She is very tidy, Dorothy, but she is a hoarder. In the same drawer, he found a serviette from a café, a handful of seashells, old theatre and concert programmes, a small fluffy toy he once won at a fairground – a cheap thing which she has kept all this time. He found birthday cards – To Dorothy, they said each year, with love from Wilfred – and the cursory postcards he sent her when he was away from the family on business trips, and half a dozen letters, aged and faded, the postmarks almost as old as their youngest daughter. He took them out and read them, and it was like falling through a hole in time .My darling, they said to Dorothy, who was still so young. He leaned his weight on the kitchen counter, the pages quivering from the slight tremble in his fingers. I love you, they said, and Yours always. He is not, Dorothy has said, an emotional man, but, reading these old letters he found that his cheeks had become wet. He dried them on his shirt cuff, and then he pulled the sleeve of his cardigan down over the damp cuff. He put the letters back in their envelopes and put them back in the drawer; he put everything back the way it had been, keeping it all in good order.
He bends over the radio’s innards like a surgeon exploring a patient on the operating table, searching for the fault – looking for something loose, looking for degradation – wanting to fix it; trying, with his set of tiny screwdrivers and his Brasso, to turn back time, to make this old thing like new, as it used to be, as it is supposed to be.
He has never been with another woman. He has never wanted anyone but Dorothy.
They honeymooned in Morecambe. They walked on the beach, Dorothy pausing every few steps to pick up some pretty thing which caught her eye, filling her pockets with empty shells. Wilfred, dawdling beside her, wanted nothing more, wanted nothing to change.
They spent their summer holidays in Morecambe too – every year except one, when Dorothy suggested trying somewhere new. They tried Scarborough, but Wilfred didn’t enjoy it. “It’s not Morecambe,” he said.
The last of the winter light dribbles in through the two small kitchen windows. The outside world, with all its people, all its noise, all its growth and change, seems miles away; the world is these two windows, these two patches of blank, grey sky. It is not even four o’clock but it is getting dark. He switches on the too-bright striplight which Dorothy would be glad to see the back of, along with the rest of the tired old kitchen. Some of the cupboard doors are loose, and the big bottom drawer sticks, and the sink leaks, and the linoleum floor is worse for wear. “When I’m better,” Dorothy said, “we should get a new kitchen – new units, and a sink with a mixer tap, and nice stone tiles on the floor.” A stone floor would be cold in the winter, he said, and mixer taps were unhygienic. He liked it, he said, the way it was, but he would tighten the hinges on the cupboard doors and reseal the sink.
It has been this way for forty years, and it has been just fine, he thinks, so why go making trouble now, why go making all that mess? Has she even looked in that drawer, he wonders – the drawer in which she keeps the recipes she now makes from memory, and the forty-year-old keepsakes, and the faded love letters – in all that time?
And it is just as long since he last took the back off the radio. It has lasted remarkably well. It is simple to fix, as it happens: one deft turn and it is mended; a good clean and polish with a soft cloth and it is restored to its former glory. He puts the two halves of the case together again, snaps them shut, and tests it. It is as good as new. It looks the way it looked when Dorothy returned to the shop at the end of the week, stepping through the doorway and walking towards the counter, her heels loud on the bare floorboards. It looks the way it looked as she turned it over in her hands, admiring his work, as she turned the dial through the stations, found Gene Pitney (I don’t ask for much…) and lingered there, asking what time he finished work.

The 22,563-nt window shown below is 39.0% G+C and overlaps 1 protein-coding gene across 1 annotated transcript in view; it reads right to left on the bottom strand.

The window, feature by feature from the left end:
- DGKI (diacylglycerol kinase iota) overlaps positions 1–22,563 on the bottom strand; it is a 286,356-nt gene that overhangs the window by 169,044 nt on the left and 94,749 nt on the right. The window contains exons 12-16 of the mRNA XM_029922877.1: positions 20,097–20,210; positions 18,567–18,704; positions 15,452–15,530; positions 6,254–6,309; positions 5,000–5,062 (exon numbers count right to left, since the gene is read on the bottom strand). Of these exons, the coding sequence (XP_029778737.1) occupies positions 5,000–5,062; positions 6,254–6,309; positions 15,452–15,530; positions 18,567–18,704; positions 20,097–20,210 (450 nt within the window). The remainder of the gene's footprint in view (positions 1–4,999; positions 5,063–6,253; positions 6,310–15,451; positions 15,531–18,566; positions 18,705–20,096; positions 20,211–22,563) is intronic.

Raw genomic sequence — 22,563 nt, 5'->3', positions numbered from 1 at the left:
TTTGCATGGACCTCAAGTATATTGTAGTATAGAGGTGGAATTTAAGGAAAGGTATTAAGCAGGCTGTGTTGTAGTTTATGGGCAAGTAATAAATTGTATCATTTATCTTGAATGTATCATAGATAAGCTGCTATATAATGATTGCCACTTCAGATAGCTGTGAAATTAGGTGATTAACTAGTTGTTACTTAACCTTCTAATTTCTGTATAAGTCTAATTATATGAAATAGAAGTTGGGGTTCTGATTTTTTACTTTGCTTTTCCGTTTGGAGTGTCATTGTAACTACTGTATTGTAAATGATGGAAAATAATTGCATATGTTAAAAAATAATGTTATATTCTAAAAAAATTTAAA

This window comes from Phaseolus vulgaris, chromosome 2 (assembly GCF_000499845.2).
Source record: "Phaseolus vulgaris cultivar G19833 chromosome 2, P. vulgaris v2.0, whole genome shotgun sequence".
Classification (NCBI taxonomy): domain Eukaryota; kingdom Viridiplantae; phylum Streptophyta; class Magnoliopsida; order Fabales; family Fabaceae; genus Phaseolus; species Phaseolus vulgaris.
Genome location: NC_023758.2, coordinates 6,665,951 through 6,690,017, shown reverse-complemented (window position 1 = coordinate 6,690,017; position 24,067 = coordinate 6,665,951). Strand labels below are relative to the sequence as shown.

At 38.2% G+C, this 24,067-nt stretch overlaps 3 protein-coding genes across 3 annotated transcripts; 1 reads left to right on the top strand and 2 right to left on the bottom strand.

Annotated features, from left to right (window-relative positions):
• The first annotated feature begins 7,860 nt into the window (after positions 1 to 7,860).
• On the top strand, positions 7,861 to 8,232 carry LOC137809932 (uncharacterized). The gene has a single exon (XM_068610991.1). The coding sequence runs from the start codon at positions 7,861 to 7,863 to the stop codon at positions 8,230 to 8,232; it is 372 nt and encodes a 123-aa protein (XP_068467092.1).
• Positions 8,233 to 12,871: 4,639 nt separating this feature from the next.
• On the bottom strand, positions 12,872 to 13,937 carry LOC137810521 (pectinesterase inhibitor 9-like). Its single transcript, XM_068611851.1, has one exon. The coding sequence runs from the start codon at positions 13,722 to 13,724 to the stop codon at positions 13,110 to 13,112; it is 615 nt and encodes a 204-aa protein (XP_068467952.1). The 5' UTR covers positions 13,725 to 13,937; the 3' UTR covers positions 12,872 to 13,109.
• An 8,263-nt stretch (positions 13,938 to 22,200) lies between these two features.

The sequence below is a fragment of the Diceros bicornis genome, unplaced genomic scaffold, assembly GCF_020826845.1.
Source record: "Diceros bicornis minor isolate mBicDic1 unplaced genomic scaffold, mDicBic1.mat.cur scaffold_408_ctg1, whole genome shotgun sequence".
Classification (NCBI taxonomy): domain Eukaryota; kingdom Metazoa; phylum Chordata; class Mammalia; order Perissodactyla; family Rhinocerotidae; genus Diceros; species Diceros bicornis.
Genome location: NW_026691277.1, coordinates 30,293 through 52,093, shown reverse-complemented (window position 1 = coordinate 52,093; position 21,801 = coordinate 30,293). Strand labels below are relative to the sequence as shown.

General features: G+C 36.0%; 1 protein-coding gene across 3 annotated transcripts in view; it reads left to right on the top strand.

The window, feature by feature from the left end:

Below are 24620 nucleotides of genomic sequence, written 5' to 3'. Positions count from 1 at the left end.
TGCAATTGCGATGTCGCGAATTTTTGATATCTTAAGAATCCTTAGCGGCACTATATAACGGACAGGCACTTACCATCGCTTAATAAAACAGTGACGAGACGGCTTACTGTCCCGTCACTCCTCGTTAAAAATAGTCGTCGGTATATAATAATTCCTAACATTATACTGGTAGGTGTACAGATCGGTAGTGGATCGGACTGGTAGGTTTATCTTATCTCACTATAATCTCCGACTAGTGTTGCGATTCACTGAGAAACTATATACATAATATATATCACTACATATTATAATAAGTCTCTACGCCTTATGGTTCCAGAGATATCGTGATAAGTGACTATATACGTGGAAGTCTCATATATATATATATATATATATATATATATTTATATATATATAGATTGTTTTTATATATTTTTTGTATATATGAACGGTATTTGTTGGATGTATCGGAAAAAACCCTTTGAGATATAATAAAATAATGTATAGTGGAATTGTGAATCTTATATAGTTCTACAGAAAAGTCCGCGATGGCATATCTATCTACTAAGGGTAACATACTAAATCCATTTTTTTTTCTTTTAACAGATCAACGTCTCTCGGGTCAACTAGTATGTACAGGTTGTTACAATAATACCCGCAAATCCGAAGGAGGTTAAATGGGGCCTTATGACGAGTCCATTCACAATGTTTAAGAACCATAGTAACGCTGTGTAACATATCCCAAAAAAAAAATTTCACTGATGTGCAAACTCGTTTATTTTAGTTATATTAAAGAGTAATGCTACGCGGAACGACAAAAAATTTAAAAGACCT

He puts on the kettle and rinses out the Duchess teacup.
They went to a café and had a pot of tea. He had a scone and Dorothy had a tiramisu. Sinking the prongs of her fork into her dessert, she said, “Italian cakes…” and as her lips closed over the first bite, her face said exquisite. Between mouthfuls, licking her lips, she said, “I’d love to go to Italy.”
He puts the radio under his arm and goes upstairs, climbing slowly to keep the tea steady in its cup, his socks deathly quiet on the stair carpet. He opens the bedroom door and puts the tea down on Dorothy’s bedside table.
“When you write to my brother,” she says, “tell him we’ll come and visit in the summer.”
“I was thinking,” he says, “about making your tiramisu.” Dorothy smiles. “It’s a nice thought, Wilfred,” she says, “but I’m not sure I have the appetite for it, and you’d just make a mess, and anyway I don’t think I have the recipe anymore.” He watches her, trying to see in her unfocused eyes, in her unchanged expression, whether she has forgotten all these things she kept in the big bottom drawer which sticks, but he can’t tell.
“All as it should be?” she asks him.
He reaches out with a dishpan hand and cups the side of her head, her skull and her warmth in the palm of his hand, his thumb stroking her temple. He takes the radio from under his arm, turns it on and tunes it to Dorothy’s favourite station. She smiles. “All as it should be,” he says.
“When I’m better,” says Dorothy, “we should go on a proper holiday. I’ve always wanted to see Italy.” Wilfred sits down on the edge of the bed, picks up the teacup and puts it in Dorothy’s waiting hands. “Yes,” he says, but the romance countries don’t appeal to him.
“This is the wonderful Gene Pitney,” says the DJ, “with a song from 1967, for a very special lady.” Dorothy turns her head towards the radio. The DJ says, “Fiona, this is for you.” She looks away, her failing eyesight sliding over Wilfred’s face. She smiles again, and lifts the teacup towards her mouth. “You’re not one of the world’s great romantics,” she says, finding the rim, touching her lips to what is left of the gilt.He has never wanted anyone but Dorothy. But he has never asked for her favourite song to be played on the radio. He has never taken her to Italy. He is not the sort of man who brings home flowers.